DALLAS, Feb. 24 /PRNewswire-USNewswire/ -- Although Republicans will meet with President Obama tomorrow for a health care
"Republicans had three fundamental objections to the House and Senate health care reform bills," said Matthews. "Last year's bills cost a trillion dollars or more, cut Medicare by $450 billion to $500 billion and created numerous new taxes and bureaucracies."
So what does this "compromise" version of health care reform do? In addition to price controls on health insurance, all of the above, says Matthews.
"Why the president has decided to take this approach to reform is a mystery," says Matthews. "It won't lower health care spending, it won't improve quality of care and it certainly won't be bipartisan."
"The president's plan will likely cost significantly more than the House or Senate bills because it increases subsidies, delays some revenues and reduces other out-of-pocket costs," said Matthews.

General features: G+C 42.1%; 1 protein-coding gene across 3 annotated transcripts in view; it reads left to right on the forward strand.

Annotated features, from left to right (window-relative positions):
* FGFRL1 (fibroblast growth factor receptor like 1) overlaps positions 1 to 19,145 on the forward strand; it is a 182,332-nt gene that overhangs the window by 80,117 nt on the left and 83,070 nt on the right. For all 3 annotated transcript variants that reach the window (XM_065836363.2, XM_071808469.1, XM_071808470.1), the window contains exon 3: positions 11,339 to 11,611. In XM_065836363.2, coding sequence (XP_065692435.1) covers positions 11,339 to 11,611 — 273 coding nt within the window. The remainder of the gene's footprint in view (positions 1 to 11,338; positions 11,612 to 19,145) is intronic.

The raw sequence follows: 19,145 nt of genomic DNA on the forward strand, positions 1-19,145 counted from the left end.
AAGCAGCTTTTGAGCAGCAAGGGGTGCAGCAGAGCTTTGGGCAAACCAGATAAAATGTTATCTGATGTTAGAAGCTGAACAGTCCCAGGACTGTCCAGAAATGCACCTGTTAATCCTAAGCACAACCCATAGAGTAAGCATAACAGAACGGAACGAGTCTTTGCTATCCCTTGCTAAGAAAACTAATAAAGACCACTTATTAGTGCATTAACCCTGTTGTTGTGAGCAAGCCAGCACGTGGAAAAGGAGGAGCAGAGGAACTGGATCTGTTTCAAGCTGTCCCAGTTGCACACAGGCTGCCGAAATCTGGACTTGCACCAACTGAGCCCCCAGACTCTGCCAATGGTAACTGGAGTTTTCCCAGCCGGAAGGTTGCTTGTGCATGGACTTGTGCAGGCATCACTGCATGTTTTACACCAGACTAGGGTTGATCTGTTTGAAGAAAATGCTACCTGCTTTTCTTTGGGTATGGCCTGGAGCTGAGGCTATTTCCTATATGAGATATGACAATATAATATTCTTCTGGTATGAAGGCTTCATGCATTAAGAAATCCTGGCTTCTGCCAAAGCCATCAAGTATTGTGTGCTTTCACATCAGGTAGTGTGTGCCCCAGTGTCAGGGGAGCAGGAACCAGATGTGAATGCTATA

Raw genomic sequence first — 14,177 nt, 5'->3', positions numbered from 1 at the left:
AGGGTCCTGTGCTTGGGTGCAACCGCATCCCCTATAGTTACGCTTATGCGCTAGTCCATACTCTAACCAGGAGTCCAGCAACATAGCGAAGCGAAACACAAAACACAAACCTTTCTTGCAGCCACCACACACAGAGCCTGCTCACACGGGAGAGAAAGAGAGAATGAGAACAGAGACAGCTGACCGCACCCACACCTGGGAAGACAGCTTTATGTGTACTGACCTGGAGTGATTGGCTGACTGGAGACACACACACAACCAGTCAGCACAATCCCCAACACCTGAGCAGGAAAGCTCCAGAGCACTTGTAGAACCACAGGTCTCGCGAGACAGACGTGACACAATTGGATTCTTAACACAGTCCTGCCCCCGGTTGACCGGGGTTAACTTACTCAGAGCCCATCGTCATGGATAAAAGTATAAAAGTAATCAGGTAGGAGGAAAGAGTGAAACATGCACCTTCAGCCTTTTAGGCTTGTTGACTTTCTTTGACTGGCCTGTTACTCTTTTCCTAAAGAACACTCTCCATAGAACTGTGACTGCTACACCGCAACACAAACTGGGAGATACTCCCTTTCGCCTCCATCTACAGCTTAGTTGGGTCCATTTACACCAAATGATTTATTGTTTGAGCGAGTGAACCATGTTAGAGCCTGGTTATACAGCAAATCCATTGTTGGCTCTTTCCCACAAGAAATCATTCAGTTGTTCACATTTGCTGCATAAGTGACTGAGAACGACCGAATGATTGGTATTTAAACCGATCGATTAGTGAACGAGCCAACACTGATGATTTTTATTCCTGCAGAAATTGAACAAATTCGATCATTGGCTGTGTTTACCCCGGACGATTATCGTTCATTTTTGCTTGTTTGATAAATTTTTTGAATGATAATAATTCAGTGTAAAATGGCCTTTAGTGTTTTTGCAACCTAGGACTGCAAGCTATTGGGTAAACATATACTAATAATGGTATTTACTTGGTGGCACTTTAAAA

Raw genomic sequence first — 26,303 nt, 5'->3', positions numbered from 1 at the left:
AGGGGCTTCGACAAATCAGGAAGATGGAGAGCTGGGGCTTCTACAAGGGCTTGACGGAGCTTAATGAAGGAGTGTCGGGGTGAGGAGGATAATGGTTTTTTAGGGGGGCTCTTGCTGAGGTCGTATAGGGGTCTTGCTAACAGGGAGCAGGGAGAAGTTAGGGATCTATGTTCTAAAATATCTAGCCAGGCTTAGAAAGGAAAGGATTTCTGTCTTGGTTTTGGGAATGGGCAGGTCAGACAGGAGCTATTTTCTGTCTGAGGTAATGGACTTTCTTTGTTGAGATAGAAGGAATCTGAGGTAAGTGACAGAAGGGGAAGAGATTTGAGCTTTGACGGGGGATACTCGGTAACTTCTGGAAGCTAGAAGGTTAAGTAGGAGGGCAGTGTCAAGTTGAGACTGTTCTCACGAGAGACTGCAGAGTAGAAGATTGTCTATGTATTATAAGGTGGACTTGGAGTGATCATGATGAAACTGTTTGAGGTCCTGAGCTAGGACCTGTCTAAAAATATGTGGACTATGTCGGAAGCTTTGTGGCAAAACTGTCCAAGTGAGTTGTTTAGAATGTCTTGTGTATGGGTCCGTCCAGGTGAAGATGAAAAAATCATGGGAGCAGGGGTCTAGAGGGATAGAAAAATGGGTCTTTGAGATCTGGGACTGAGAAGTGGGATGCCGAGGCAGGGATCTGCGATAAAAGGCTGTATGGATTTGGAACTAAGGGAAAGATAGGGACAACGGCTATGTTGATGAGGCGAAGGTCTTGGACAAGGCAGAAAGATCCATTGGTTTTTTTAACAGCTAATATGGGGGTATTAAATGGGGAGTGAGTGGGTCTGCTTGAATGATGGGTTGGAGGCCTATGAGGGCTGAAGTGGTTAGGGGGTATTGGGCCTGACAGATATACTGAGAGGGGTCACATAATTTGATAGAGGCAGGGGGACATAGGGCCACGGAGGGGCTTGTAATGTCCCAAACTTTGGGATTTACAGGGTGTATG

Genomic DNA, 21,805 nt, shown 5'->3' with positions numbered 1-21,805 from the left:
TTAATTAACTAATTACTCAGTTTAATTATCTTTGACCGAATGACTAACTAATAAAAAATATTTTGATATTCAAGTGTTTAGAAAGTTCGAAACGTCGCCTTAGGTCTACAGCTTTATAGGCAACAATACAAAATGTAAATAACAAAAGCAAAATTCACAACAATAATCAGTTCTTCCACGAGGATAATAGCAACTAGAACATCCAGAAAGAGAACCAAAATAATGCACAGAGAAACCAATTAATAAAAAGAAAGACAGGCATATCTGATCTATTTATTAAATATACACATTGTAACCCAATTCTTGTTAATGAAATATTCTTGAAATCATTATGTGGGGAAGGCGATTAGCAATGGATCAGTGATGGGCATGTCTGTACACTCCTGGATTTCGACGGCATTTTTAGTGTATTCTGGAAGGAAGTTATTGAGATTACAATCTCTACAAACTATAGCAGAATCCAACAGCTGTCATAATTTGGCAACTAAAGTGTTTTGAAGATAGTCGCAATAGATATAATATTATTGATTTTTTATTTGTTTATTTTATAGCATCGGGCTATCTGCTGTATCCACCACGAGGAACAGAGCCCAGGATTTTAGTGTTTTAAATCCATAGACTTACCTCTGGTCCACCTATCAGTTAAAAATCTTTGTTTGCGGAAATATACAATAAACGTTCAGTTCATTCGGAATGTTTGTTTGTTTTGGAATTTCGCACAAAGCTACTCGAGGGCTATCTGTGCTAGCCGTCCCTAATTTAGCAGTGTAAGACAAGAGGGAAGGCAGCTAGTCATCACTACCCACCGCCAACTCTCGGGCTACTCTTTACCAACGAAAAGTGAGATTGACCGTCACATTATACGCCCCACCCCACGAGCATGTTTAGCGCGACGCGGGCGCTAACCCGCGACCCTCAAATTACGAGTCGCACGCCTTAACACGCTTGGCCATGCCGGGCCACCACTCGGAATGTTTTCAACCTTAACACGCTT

"And perhaps that's why the administration didn't produce specifics so the Congressional Budget Office could score the bill; it allows the president to claim it will only cost $950 billion over ten years."
Matthews concedes that while the president's plan claims to strengthen efforts to reduce Medicare and Medicaid fraud in the hope of attracting some Republicans, these proposals only enhance what has already proven to be a failed approach.
To reduce Medicare and Medicaid fraud, Matthews suggests the government should be learning from private sector insurers, which keep fraud to a minimum, instead of simply throwing more money at the problem.
Dr. Merrill Matthews, resident scholar and health care expert at the Institute for Policy Innovation, is available for interview by contacting Erin Humiston at (972) 874-5139, or [email protected]. The Institute for Policy Innovation is an independent, nonpartisan free market public policy organization based in Dallas, Texas.
SOURCE Institute for Policy Innovation
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